The Sons of Katie Elder

The Sons of Katie Elder
"First, we reunite, then find Ma and Pa's killer...then read some reviews."

Saturday, May 1, 2010

Italian Star Trek with a smaller budget

In the last year or so since I've been doing these movie reviews, I've done more than a few spaghetti westerns and Italian crime thrillers.  In general, these movies from the Italian studios had a cheap, low-budget feel to them that worked in favor of the movie as opposed to being a detriment.  Well, they can't all be winners.  Last week TCM had a science fiction themed day, including two Italian sci-fi movies that were probably made for about $12 each.  Basically think of the original Star Trek show but with a much smaller budget and really bad American dubbing.

The two movies, 1965's Wild, Wild Planet and 1966's War of the Planets, are both really awful, bringing to mind some of the worst B-movies that came out of drive-ins throughout the 50s and 60s.  These movies have everything going for them in the 'so truly awful, they're good' genre.  For one, it's always interesting to see what script writers and set designers from the 1960s thought the future would look like.  I'm assuming because of the smallish budgets their interpretations always seem to look like the 1960s.  Interesting, huh?  The sets are awful, the scripts even worse, the costumes looked taped together, and the acting is well, it's a stretch to call it acting.  Best watched when you're looking for a good laugh.

It's sometime in the future and numbers start to roll in claiming that people are disappearing without a clue left behind.  Space Command is called in (why I don't know) to investigate, led by Captain Mike Halstead (Tony Russel) and his two ranking officers, Jake (Franco Nero) and Ken (Carlo Giustini). Investigating these odd disappearances, they discover a recurring issue, a beautiful woman traveling all over the city with a robotic-like man wearing a leather coat.  The evidence leads them to a huge corporation and one of their chemists, Dr. Nermi (Massimo Serato), who is shrinking human beings, regrowing them (it didn't make sense to me either), and using their parts to make a perfect specimen of a human.  Halstead and Co. have little time to stop the plan which includes the captain's girlfriend (Lisa Gastoni).

My favorite example of the frugal spending on effects here involves the shrinking of people.  The man in the leather coat wraps the coat around people and they shrink into what looks like Barbie dolls.  This is always with the man's back to us so all we see is his coat opening up and "overwhelming" someone.  These aliens also have a device that kills you by basically shrinking and evaporating you.  This is solved by having the victim fall below eye level on the camera.  Even saying that, compared to the next movie, some money was spent here but clearly not enough.  Some of the worst fight scenes I've ever watched and that perfect cringe-inducing dialogue.  Overall, a real winner.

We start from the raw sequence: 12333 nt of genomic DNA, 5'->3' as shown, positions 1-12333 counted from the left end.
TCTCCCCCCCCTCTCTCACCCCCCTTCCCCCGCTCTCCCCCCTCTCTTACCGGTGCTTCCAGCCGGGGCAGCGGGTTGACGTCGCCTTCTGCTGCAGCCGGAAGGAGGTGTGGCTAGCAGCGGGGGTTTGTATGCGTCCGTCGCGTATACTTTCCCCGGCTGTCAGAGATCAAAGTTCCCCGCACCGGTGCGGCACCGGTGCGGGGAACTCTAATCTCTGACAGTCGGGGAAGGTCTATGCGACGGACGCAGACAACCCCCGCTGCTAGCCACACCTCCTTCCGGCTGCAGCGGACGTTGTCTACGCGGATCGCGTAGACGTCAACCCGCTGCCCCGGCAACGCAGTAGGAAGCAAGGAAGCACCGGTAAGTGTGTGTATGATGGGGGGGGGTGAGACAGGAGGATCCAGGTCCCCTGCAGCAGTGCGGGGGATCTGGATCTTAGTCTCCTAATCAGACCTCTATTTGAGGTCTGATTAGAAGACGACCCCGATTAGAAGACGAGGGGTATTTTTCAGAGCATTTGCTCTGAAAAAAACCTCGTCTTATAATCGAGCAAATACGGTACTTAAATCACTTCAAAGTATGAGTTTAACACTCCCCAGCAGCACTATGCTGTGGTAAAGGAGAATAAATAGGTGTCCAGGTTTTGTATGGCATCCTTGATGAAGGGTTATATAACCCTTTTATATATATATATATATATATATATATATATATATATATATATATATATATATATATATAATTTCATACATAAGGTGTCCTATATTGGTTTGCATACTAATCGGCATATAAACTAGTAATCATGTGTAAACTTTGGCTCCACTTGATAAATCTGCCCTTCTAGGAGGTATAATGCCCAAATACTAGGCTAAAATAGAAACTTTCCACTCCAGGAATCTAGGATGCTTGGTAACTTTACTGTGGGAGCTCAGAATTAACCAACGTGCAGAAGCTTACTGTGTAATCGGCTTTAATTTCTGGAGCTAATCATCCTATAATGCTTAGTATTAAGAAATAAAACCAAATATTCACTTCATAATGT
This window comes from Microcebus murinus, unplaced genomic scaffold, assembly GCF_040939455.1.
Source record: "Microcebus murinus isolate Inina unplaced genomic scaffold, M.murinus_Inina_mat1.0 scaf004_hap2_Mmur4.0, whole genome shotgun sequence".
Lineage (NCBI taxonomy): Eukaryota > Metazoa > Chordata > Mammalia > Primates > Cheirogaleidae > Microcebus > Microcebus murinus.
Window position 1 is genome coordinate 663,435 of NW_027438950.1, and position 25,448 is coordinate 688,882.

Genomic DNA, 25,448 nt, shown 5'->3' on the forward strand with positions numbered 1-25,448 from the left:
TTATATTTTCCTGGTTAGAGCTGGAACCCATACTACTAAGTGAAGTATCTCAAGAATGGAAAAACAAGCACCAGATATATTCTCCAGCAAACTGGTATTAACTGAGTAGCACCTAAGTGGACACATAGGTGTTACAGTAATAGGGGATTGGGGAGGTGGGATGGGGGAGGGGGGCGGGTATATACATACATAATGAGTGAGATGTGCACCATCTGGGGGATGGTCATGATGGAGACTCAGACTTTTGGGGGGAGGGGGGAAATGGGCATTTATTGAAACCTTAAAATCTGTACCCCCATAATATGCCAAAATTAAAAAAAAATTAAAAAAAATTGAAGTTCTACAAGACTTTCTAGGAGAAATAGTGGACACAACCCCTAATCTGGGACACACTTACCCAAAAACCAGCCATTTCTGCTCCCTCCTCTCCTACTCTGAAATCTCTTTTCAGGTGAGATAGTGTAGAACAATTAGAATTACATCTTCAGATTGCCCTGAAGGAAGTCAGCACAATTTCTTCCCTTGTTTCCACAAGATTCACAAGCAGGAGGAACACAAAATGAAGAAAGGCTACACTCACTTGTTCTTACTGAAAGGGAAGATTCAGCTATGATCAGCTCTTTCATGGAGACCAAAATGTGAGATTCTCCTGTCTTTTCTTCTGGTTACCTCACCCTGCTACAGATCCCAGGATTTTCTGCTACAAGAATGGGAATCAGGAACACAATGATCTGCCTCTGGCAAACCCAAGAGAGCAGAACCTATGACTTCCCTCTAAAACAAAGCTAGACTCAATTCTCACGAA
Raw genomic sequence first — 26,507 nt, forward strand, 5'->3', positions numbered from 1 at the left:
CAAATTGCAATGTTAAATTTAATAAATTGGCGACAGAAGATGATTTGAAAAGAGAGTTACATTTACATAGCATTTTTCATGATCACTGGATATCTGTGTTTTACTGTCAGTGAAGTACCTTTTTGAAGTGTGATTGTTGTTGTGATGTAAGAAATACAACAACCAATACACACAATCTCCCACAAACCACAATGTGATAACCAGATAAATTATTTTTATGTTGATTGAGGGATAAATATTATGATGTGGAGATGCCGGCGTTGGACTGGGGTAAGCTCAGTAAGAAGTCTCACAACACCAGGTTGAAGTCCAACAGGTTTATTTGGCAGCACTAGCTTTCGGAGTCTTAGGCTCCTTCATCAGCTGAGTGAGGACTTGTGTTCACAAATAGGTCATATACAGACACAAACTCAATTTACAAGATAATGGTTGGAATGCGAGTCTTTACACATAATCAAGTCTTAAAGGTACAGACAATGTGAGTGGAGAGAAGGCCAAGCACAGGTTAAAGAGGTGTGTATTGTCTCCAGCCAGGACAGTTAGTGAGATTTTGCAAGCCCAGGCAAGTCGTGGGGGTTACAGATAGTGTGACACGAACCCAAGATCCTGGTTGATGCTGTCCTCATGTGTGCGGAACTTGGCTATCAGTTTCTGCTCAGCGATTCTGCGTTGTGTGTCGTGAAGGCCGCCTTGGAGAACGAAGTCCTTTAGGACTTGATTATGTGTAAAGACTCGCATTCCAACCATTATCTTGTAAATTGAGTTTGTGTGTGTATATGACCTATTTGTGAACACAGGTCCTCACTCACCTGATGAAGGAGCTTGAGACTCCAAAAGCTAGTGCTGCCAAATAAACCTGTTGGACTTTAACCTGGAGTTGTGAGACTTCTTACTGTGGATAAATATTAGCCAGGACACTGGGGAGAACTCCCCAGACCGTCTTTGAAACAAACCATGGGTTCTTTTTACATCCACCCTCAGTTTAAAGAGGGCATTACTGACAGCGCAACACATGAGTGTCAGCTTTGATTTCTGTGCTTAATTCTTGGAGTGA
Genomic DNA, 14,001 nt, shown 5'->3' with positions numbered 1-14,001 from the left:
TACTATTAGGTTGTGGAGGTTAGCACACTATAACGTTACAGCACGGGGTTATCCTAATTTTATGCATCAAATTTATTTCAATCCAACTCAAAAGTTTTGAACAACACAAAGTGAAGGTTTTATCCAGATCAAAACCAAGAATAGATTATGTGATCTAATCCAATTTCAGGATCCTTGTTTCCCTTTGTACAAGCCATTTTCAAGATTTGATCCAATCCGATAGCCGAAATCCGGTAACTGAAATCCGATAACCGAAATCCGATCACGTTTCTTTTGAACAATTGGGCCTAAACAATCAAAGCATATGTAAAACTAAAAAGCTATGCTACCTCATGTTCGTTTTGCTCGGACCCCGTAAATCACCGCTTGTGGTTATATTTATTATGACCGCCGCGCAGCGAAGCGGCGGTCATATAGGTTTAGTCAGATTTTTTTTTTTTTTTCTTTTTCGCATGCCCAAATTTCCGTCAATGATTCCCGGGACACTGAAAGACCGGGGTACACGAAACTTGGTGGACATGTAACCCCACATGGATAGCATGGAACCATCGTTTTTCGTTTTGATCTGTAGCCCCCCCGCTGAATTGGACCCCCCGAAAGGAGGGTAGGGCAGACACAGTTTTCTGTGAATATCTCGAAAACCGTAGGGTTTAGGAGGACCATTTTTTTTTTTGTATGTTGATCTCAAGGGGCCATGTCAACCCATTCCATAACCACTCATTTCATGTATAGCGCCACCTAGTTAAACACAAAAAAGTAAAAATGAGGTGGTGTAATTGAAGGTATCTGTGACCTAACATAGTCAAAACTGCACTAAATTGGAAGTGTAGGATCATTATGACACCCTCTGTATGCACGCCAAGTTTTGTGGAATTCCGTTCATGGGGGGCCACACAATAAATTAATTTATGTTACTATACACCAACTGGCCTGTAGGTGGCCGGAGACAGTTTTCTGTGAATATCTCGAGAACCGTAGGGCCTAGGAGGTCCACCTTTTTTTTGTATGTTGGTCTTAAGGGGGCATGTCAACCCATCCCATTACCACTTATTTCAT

War of the Planets was the second movie with the crazy, kooky crew of Gamma 1 with most of the same cast returning -- thank God.  It's New Years Eve and the crews of space stations all through outer space are partying it up.  One station, Delta 2, goes off-line with no evidence of a malfunction or anything going wrong.  Capt. Halstead (Russel) and some of his crew (including Nero) jump on a rocket and head to Delta 2 and Mars (yes, the planet) to see what they can find. They find a weird green light/smoke that paralyzes a human long enough for the light to take over, basically turning the person into a zombie. These green light/smoke monsters attack in the hundreds, and the only thing that seems to stop them is radiation, but can Halstead and his crew stop them before they take over the world?  The safe bet is on 'yes.'

The "monsters" in this gem are priceless.  In my head, I see a smoke machine blowing smoke onto the set and a green-tinted lamp shining on the smoke to make it appear green.  Very scary, needless to say, and probably a good example of the cheapest possible thing available.  But that's the whole movie, little effort for little result.  Some of that has to be chalked up to the dubbing -- which is bad even for an Italian movie -- but the script is laughable.  Halstead and Co. walk on the surface of Mars and somehow survive.  A drunk astronaut is floating around Gamma 1, and if you look close you can see the rope or string holding him up.  And then there's the miniatures of all these expansive space stations, the weapons that fire flames or nothing at all (remember, they're shooting radiation), and the overacting.  My gosh, the overacting is phenomenal.  That's what is so fun.  Everyone involved takes the subject matter deathly serious.  It's almost as if no one told the actors that 'hey, this is a spoof, so have some fun with it.'

These are the type of movies you watch with a sense of dread, always wondering what fake-looking effect or cheesy line of dialogue is going to come next.  If they weren't so unintentionally funny, they wouldn't be worth watching in the first place.  Looking these movies up, I was pleasantly surprised that two more movies were made in the series with a new cast stepping in with new characters on the same space station.  If I can track them down or TCM airs them as a double feature, I'll certainly give them a try.  These are bad movies that don't try to be anything better.  And for that reason alone, they're worth a watch.  No ratings here, just a recommendation.

Wild, Wild Planet <----trailer (1965): Greatness in visual form
War of the Planets <----trailer (1966): Pure awesomeness in a movie

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